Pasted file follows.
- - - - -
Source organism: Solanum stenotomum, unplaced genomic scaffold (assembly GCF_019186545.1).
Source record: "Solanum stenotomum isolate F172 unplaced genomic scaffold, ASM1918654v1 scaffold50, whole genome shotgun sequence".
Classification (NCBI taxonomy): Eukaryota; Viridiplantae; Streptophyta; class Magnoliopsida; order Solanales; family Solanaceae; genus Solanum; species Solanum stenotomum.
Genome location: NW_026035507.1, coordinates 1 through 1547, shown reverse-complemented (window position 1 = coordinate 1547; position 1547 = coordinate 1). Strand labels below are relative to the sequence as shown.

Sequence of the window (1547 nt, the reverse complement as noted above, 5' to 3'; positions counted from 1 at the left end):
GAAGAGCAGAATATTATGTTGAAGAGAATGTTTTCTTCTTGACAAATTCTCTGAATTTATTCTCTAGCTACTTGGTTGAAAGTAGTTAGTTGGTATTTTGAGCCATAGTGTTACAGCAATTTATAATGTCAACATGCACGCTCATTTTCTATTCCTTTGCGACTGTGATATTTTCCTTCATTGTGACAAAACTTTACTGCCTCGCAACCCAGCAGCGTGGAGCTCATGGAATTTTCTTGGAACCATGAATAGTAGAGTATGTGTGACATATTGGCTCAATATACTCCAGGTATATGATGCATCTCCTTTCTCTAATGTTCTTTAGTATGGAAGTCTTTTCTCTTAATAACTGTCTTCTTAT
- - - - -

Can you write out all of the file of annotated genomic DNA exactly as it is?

Source organism: Solanum stenotomum, unplaced genomic scaffold (assembly GCF_019186545.1).
Source record: "Solanum stenotomum isolate F172 unplaced genomic scaffold, ASM1918654v1 scaffold50, whole genome shotgun sequence".
Classification (NCBI taxonomy): Eukaryota; Viridiplantae; Streptophyta; class Magnoliopsida; order Solanales; family Solanaceae; genus Solanum; species Solanum stenotomum.
Genome location: NW_026035507.1, coordinates 1 through 1547, shown reverse-complemented (window position 1 = coordinate 1547; position 1547 = coordinate 1). Strand labels below are relative to the sequence as shown.

Sequence of the window (1547 nt, the reverse complement as noted above, 5' to 3'; positions counted from 1 at the left end):
GAAGAGCAGAATATTATGTTGAAGAGAATGTTTTCTTCTTGACAAATTCTCTGAATTTATTCTCTAGCTACTTGGTTGAAAGTAGTTAGTTGGTATTTTGAGCCATAGTGTTACAGCAATTTATAATGTCAACATGCACGCTCATTTTCTATTCCTTTGCGACTGTGATATTTTCCTTCATTGTGACAAAACTTTACTGCCTCGCAACCCAGCAGCGTGGAGCTCATGGAATTTTCTTGGAACCATGAATAGTAGAGTATGTGTGACATATTGGCTCAATATACTCCAGGTATATGATGCATCTCCTTTCTCTAATGTTCTTTAGTATGGAAGTCTTTTCTCTTAATAACTGTCTTCTTAT